Designated Driver

Coke boss talks sugar levy and new products

By Nicholas Robinson

- Last updated on GMT

European Adventurer: Rob Harris moved to GB from the Netherlands
European Adventurer: Rob Harris moved to GB from the Netherlands

Related tags Soft drinks Coca-cola

From the long-running Designated Driver campaign to the sugar levy proposal, Rob Harris has plenty on his plate as the ‘new boy’ at Coca-Cola European Partners

Choosing to come back to the UK soft drinks market at such a pivotal moment in the category’s history could be a blessing or a curse for Coca-Cola European Partners’ (CCEP) new out-of-home (OOH) director Rob Harris, who has spent the majority of his Coke career working overseas.

The possibility of a sugar levy on soft drinks would likely fill many directors in his position with fear. Add to that the UK consumers’ demand for craft and premium products with affable stories behind them and you’ve got yourself a big challenge. But Harris doesn’t seem even slightly phased by the trials the sector is facing.

On the top floor of the Coca-Cola company’s plush Oxford Circus offices – where you can barely turn a sleek trendy corner without seeing a fridge packed with the product – the director seems calm, despite having been in the role for just eight months.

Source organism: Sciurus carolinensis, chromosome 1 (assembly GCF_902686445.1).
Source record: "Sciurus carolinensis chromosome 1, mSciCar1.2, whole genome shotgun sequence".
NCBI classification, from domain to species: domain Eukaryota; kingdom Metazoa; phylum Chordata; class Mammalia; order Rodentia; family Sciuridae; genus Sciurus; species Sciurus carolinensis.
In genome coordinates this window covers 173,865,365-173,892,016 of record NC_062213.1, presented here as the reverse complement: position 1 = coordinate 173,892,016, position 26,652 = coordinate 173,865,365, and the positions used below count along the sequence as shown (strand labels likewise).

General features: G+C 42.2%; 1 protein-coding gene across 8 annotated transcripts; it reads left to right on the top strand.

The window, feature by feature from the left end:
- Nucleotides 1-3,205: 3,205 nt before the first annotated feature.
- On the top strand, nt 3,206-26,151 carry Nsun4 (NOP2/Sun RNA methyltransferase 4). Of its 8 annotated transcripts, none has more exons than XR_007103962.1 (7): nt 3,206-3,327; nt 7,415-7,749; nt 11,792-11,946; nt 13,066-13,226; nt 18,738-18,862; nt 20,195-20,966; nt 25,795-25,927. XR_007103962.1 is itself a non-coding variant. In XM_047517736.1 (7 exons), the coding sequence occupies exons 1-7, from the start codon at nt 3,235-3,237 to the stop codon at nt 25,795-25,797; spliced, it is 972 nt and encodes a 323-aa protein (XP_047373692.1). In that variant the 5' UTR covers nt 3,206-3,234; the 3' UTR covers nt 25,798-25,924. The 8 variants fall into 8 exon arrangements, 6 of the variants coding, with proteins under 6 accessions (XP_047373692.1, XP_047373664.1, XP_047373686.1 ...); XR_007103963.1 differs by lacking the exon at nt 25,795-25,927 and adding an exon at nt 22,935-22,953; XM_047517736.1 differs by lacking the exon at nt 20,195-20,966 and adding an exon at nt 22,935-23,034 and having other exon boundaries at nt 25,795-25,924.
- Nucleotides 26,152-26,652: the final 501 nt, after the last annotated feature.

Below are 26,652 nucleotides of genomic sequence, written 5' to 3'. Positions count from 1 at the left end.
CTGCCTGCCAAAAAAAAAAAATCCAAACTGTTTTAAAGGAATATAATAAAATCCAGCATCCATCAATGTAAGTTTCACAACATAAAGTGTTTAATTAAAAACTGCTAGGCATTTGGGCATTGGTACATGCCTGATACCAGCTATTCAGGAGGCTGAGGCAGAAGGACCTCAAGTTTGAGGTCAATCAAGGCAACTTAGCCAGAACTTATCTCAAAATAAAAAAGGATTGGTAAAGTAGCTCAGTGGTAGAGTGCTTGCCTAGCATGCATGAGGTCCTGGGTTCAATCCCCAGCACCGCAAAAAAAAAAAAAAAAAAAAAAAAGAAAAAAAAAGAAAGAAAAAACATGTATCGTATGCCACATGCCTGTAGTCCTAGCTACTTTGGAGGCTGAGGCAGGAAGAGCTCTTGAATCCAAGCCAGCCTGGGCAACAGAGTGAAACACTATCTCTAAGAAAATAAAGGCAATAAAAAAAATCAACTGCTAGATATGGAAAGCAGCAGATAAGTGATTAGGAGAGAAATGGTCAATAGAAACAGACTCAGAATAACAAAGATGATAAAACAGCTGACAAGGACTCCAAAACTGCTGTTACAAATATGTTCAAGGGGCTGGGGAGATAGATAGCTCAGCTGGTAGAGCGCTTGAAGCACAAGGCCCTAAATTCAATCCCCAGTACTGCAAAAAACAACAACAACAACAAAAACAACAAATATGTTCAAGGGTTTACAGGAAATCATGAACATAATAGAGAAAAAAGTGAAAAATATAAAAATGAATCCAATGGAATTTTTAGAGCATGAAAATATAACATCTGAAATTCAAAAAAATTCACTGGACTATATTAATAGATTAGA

Perhaps his countenance is down to an imminent departure from cold drizzly London to more tropical climes for a holiday. Or maybe it’s because Harris is a man with a decisive plan.

Prior to heading Coke’s OOH GB division, Harris did the same job in the Netherlands for five-and-a-half years and before then was based in Belgium.

He’s now firmly settled into his GB role, despite describing himself as the new boy, and is prepared to take on one of the biggest projects of the year, which is Coke’s annual Designated

Driver campaign. The scheme has existed for the past nine years and encourages designated drivers in the on-trade to stick with softs and avoid alcohol, done through a buy-one-get-one-free offer on the majority of CCEP’s portfolio in pubs.

“It is a really busy time of the year for pubs – there are around 149m trips in Great Britain over the two weeks around Christmas and New Year to the on-premise or licensed arena,” Harris explains.

“It’s our ninth year doing this and it has shown to be a big success for us in terms of encouraging the designated driver to pick up a soft drink instead of an alcoholic one.”

The benefits extend beyond Coke and the consumer, he claims. More than 8,000 PoS packs are available to pubs and other on-trade establishments to help promote the offer to consumers. It’s a campaign that offers operators perks beyond a clear conscience (knowing your driving punters are safe to drive), but it will, apparently, add to a pub’s bottom line too.

“Obviously, the key thing for the operator is they are promoting a responsible message,” Harris continues. “But if you’re offering the right range of soft drinks then you’re rewarding the designated driver with the offer.”

Soft drinks sales grew by 1.8% last Christmas – figures which showed a demand higher than during the rest of 2015, he adds.